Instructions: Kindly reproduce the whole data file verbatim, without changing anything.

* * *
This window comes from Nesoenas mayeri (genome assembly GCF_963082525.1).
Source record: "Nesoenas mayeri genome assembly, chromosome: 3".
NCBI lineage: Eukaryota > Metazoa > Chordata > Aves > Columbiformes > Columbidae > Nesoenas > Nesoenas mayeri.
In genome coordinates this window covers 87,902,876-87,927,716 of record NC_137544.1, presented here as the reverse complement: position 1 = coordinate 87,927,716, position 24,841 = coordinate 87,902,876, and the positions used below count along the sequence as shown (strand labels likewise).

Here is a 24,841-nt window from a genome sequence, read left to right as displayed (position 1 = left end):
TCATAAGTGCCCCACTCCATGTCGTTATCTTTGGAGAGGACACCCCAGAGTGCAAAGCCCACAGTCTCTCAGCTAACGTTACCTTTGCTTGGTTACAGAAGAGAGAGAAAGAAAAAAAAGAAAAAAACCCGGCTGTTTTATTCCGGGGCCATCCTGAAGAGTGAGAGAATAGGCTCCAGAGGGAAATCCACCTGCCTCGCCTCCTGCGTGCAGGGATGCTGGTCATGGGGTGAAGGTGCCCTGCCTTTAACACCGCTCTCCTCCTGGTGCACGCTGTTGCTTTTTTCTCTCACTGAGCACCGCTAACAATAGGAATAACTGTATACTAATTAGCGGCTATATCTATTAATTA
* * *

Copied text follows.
This window comes from Nesoenas mayeri (genome assembly GCF_963082525.1).
Source record: "Nesoenas mayeri genome assembly, chromosome: 3".
NCBI lineage: Eukaryota > Metazoa > Chordata > Aves > Columbiformes > Columbidae > Nesoenas > Nesoenas mayeri.
In genome coordinates this window covers 87,902,876-87,927,716 of record NC_137544.1, presented here as the reverse complement: position 1 = coordinate 87,927,716, position 24,841 = coordinate 87,902,876, and the positions used below count along the sequence as shown (strand labels likewise).

Here is a 24,841-nt window from a genome sequence, read left to right as displayed (position 1 = left end):
TCATAAGTGCCCCACTCCATGTCGTTATCTTTGGAGAGGACACCCCAGAGTGCAAAGCCCACAGTCTCTCAGCTAACGTTACCTTTGCTTGGTTACAGAAGAGAGAGAAAGAAAAAAAAGAAAAAAACCCGGCTGTTTTATTCCGGGGCCATCCTGAAGAGTGAGAGAATAGGCTCCAGAGGGAAATCCACCTGCCTCGCCTCCTGCGTGCAGGGATGCTGGTCATGGGGTGAAGGTGCCCTGCCTTTAACACCGCTCTCCTCCTGGTGCACGCTGTTGCTTTTTTCTCTCACTGAGCACCGCTAACAATAGGAATAACTGTATACTAATTAGCGGCTATATCTATTAATTA